What an incredible adventure I have just experienced. I was so fortunate to be afforded the opportunity to travel to beautiful Jamaica with my good friend and tenor, Paul Williamson. We were invited by the St. Andrew Parish Foundation to take part in their 350 year anniversary celebration and fundraiser. I am astounded by the generosity of this Foundation and all of its committee members. I witnessed their work firsthand when we visited St. Andrew Settlement in Majesty Gardens, one of Kingston’s most destitute communities. This facility includes a school, senior care facility, soup kitchen, medical and dental facilities, and a chapel. We had the opportunity to meet many of the children, and words cannot describe the surge of emotion I felt when four beautiful little girls encircled me and smothered me with hugs and kisses. It struck me how these beautiful children had not yet been robbed of their innocence and I felt sad and ashamed that many enjoy such prosperity in Canada, while others are unjustly rendered the victims of poverty and marginalization. Paul and I came out of this experience forever changed and compelled to do our part to impact the lives of these children, knowing the joy, optimism, and opportunity music may bring to their lives. It is our hope that we will make a return visit to work with the children in music workshops or other projects… stay tuned…
I was astounded by the hospitality, generosity, and kindness bestowed upon me by the Jamaican people. From Paul’s family, to every member of the St. Andrew Foundation committee, to the staff of the Edna Manley Music College, to Valerie Facey, to complete strangers, everyone made me feel, not only comfortable, but as though I had been adopted as a fellow Jamaican. The organization of the committee was astounding and the events were easily the most beautiful, creative, and well executed events at which I have ever performed. To the people of Jamaica: thank you from the bottom of my heart!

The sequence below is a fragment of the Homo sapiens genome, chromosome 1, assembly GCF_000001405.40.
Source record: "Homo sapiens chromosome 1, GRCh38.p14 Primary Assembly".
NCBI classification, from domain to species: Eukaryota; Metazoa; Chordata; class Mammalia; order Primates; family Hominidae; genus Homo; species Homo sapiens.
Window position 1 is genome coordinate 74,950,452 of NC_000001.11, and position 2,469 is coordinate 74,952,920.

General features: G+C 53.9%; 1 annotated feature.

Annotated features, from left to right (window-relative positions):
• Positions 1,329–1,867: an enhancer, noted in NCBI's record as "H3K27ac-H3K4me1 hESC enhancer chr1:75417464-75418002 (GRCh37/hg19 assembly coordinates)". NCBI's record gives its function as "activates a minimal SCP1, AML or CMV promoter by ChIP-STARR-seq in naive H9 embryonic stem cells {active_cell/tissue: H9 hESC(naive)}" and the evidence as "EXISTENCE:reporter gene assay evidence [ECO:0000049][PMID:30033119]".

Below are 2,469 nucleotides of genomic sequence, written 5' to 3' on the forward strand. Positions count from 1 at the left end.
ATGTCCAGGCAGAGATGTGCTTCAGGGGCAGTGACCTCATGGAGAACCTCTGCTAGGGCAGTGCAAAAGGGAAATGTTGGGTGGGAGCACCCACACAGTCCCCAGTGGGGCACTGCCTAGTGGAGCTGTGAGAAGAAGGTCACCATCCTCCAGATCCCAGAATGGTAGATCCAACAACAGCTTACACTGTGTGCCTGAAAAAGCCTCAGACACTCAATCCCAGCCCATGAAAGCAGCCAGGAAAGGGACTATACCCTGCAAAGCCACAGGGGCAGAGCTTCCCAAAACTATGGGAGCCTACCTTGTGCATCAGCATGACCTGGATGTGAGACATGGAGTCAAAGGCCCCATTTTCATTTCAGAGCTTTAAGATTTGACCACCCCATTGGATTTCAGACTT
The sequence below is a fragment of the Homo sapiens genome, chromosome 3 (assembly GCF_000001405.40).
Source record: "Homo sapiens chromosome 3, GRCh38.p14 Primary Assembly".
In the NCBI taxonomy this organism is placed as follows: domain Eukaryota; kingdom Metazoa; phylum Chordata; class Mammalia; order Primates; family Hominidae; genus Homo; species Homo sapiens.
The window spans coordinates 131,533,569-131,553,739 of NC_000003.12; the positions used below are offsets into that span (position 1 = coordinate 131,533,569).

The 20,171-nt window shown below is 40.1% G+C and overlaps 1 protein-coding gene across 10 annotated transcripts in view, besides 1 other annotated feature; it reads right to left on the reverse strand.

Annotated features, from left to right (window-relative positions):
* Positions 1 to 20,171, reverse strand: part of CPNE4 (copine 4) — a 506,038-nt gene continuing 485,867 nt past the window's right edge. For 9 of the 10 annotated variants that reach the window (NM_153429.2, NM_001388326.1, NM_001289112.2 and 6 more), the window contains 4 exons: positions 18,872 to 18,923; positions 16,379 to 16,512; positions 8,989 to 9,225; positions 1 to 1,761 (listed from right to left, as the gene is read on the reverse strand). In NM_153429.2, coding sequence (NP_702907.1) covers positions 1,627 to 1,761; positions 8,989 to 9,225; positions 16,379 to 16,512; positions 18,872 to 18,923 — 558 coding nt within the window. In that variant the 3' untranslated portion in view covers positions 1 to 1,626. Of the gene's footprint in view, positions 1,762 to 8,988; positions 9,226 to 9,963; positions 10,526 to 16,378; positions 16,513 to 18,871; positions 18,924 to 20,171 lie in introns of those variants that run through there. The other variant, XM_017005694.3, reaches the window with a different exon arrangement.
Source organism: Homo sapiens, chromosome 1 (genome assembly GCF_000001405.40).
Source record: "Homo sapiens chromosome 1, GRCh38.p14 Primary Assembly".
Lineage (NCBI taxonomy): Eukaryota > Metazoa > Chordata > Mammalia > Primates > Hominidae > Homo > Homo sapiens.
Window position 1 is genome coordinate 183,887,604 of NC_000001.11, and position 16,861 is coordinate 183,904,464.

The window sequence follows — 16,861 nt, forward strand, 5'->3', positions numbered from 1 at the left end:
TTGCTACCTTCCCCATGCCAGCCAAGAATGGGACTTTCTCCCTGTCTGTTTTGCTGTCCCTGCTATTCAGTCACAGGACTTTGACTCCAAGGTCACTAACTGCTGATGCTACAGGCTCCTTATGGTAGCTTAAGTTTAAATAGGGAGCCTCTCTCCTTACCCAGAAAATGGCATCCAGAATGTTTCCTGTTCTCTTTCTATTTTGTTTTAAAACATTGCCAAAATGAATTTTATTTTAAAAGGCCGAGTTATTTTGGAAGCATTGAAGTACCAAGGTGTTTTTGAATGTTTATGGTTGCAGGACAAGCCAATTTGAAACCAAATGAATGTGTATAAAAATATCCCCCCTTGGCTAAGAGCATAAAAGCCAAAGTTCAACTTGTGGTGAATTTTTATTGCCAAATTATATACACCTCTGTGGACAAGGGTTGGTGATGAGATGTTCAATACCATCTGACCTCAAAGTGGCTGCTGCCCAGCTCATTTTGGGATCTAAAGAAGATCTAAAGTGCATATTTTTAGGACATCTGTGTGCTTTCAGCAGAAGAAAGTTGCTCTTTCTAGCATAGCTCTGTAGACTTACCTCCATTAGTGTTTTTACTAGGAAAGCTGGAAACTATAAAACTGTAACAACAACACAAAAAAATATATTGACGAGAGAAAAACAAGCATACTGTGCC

Now, to outline our busy ten days in Jamaica… there is no possible way I can summarise each and every event without writing a saga, but suffice it to say that I sampled and loved every Jamaican food with which I was presented, made wonderful new friends, sight-saw in both Kingston and along the north coast, and I was fortunate enough to experience “real Jamaica”, from the destitute to the lavish, rather than from the “privileged perch” of a resort. After being greeted by the wonderful Dr. Newman and Mr. Briggs, part of our time was spent with the warm and welcoming Williamson family on the outskirts of Kingston, then we were ushered to the beautiful Pegasus Hotel in downtown Kingston, and finally we were escorted to Valerie Facey’s stunning estate in the country near Ocho Rios.